BRANCACCIO: You were hours late. You weren't even, like, many days late.
LILLIAN ALFANO: Yeah, no.
BRANCACCIO: So, there wasn't a lot of flexibility there.
At the end of 2007, Lillian and Anthony took a hard look at their accumulated debt and realized they could never pay it off. They decided to declare bankruptcy.
Attorney Jeff Tromberg handled Lillian and Anthony's case. He, too, is seeing a big increase in filings.
JEFFREY TROMBERG: Congress may have made it more difficult to file bankruptcy, but people still get into debt, and they still need help.
BRANCACCIO: The Alfano's filed Chapter 13, which means that they are paying back some of what they owe the banks.
JEFFREY TROMBERG: They're not gonna get paid in full, but at the end of the plan, whether it's three, or five years, whatever they got they got. Whatever they didn't get, they're never gonna get. And the—the—the debtor gets what's called a discharge. So they —they are—they're free of that debt.
BRANCACCIO: Free of debt in three years, but they could not keep the house. Even with the bankruptcy adjustment, the mortgage was still out of their reach, and the Alfano's check the mail every day for the final eviction papers.
But in this era of bailouts for big lenders what are the chances of some relief for beleaguered borrowers? Barack Obama has been on this for a while. Last June, he held a roundtable on fixing the way we borrow.
BARACK OBAMA: For too long, credit card companies have been using unfair and deceptive practices to trick Americans into signing agreements they can't afford. And they're often filled with traps and fine print that only a credit card executive could understand.
BRANCACCIO: In the run up to the holidays, the Federal Reserve came out with the first major restrictions on card companies in three decades. Among changes, no raising interest rates on existing card balances until a customer falls behind 30 days on the payment. And bills would have to be sent earlier to give customers a better chance to pay by the deadline.
What do you make of those new rules?
NESSA FEDDIS: Well, the Federal Reserve has—is basing their decision on a lot of consumer testing. That's a good thing. We don't necessarily agree with everything they're doing. But, they've gone through their process. So, once it's adopted, move on.
BRANCACCIO: But these regulations won't go into effect for another year and half.
And in the meantime, Congress could press for tighter restrictions on cards. Congresswoman Carolyn Maloney of New York has been leading the charge, and last September, the House passed her credit cardholder's bill of rights by an overwhelming majority.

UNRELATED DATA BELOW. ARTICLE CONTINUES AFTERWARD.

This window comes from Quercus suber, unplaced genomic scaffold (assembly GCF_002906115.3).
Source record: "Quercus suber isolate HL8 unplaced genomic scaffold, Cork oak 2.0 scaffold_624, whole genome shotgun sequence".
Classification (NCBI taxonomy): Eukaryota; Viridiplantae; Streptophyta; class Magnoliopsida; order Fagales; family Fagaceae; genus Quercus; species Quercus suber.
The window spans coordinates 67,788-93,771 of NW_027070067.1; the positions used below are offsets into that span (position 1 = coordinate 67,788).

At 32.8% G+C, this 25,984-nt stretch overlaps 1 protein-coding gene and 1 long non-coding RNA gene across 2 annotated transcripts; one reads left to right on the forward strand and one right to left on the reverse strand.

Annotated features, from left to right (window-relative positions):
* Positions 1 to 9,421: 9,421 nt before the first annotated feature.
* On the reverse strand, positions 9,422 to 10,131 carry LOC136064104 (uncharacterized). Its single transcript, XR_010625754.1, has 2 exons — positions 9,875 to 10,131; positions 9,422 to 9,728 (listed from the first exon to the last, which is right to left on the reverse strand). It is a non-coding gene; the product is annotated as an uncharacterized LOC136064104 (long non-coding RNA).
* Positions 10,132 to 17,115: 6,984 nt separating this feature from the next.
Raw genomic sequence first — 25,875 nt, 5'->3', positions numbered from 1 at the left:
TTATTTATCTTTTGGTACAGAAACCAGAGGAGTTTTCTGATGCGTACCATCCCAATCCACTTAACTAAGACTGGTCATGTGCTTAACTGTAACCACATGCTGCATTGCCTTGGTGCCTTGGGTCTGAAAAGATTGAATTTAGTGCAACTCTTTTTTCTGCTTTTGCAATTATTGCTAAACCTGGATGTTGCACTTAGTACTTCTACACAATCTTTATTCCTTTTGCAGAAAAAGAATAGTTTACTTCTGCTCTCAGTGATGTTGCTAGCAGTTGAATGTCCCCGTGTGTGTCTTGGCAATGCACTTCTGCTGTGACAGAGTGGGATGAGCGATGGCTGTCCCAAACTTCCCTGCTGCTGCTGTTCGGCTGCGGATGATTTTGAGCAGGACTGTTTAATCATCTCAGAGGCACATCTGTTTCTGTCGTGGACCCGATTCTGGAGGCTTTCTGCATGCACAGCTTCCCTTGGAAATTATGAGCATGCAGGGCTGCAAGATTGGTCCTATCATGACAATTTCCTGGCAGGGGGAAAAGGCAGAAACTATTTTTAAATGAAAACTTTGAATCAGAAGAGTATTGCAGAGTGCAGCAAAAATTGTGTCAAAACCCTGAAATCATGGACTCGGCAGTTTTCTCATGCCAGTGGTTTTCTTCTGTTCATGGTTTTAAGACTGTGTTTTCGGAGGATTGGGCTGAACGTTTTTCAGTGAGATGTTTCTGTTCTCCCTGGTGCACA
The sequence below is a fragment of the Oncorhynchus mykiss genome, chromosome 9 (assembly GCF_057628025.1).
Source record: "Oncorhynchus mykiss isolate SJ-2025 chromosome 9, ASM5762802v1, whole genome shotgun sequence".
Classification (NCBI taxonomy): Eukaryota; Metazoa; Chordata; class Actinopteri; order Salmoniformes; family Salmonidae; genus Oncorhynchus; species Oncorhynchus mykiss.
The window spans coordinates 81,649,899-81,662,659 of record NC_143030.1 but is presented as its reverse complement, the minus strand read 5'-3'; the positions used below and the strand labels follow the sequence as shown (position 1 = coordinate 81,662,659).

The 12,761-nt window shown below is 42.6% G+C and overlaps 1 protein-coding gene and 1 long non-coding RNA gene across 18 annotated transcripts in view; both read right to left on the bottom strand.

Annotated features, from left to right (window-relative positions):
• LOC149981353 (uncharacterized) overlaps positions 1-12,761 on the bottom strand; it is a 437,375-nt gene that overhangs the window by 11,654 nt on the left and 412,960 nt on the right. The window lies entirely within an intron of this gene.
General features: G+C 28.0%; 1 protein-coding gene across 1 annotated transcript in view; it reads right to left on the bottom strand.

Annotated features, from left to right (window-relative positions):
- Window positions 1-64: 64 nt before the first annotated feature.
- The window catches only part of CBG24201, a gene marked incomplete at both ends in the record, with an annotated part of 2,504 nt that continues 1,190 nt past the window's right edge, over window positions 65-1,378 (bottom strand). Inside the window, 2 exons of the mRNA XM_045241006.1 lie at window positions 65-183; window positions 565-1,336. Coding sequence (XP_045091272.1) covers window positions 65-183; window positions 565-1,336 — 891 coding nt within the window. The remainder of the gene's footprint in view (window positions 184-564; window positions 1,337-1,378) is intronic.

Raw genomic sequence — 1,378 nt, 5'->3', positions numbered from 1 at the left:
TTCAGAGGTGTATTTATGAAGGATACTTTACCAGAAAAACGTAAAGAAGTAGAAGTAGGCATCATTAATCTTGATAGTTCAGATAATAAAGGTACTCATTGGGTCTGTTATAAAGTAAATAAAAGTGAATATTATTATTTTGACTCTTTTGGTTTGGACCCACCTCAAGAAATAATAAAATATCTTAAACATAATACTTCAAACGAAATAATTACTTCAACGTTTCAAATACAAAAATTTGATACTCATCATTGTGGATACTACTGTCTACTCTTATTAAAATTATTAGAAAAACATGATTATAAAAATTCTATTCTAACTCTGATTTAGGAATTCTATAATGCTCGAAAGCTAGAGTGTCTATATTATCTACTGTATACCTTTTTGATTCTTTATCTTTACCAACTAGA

REP. CAROLYN MALONEY: I support credit cards that are fair and honest. They're part of our—-our—our financial system and what my bill does, the Credit Card Bill of Rights, is level the playing field between the card holder and the issuer. So that what you say in an application is actually the truth. And that you cannot raise rates unless people don't pay their bills on time.
BRANCACCIO: The reforms didn't make it to the Senate floor last year, but a new Congress is on the way and Maloney expects action.
REP. CAROLYN MALONEY: With all the stresses and strains that families are confronting, they don't need the added burden of unfair, deceptive practices of the credit card they own. Why can't we show them what the rules are upfront? And help them better manage their credit?
BRANCACCIO: Elizabeth Warren thinks a law would help, but a more enduring fix she says would be to create an agency—like the FDA or something—that stays up at night looking for ways to stop bad credit products from hitting the market.
ELIZABETH WARREN: You can't buy cosmetics with ground glass in them. You can't buy apples that have been sprayed with carcinogens. You can't buy infant car seats that collapse on impact. But, you can buy credit cards that will take a family that's makin' it month by month. And that card can explode on them and turn their financial lives upside down. We need the same, basic safety standards for credit products that we have for physical products.
BRANCACCIO: For now, the phones are running hot at Consolidated Credit Counseling Services, where Francine Adams is starting to see results. Washington Mutual has already responded to her counselor, with a new payment plan that works for one of Francine's cards.
FRANCINE ADAMS: Their letter said, "We understand that you have a life change situation." And they said, "We'll be happy to give you a payment of $58 a month. And you just continue to pay that until your account is paid off."
BRANCACCIO: And Bank of America has come around. Just days after our interview with Francine, the bank agreed to lower her interest rate.
You invested a lot of time and attention on trying o bring some order to your finances. Why are spending that amount of time? What are you fighting for?
FRANCINE ADAMS: I'm fighting to maintain my American dream. And I'm seeing now the way the economy is going even with the best efforts, people are falling along the wayside. And I don't want to become a statistic.
BRANCACCIO: As for Michelle and Andrew Spurlock, they have a new attitude towards their cards.
Do you still use your credit cards?
MICHELLE SPURLOCK: No. Uh-uh. We don't—we don't use them.
BRANCACCIO: What do you do when the mail comes and they're offering you new credit cards?
MICHELLE SPURLOCK: Shred them.
BRANCACCIO: Let me guess, you're probably thinking about your own credit cards right now. Get tips on protecting your credit and managing your cards from a financial professional. It's on our website. She'll also be answering your email questions. Pbs.org is the place to start.
And that's it for NOW. From New York, I'm David Brancaccio. We'll see you next week.
Elizabeth Warren on Credit Card 'Tricks and Traps'
Your Credit Card: What You Should Know
Credit Cards: You Asked, She Answered
Bank of America's Response to Our Show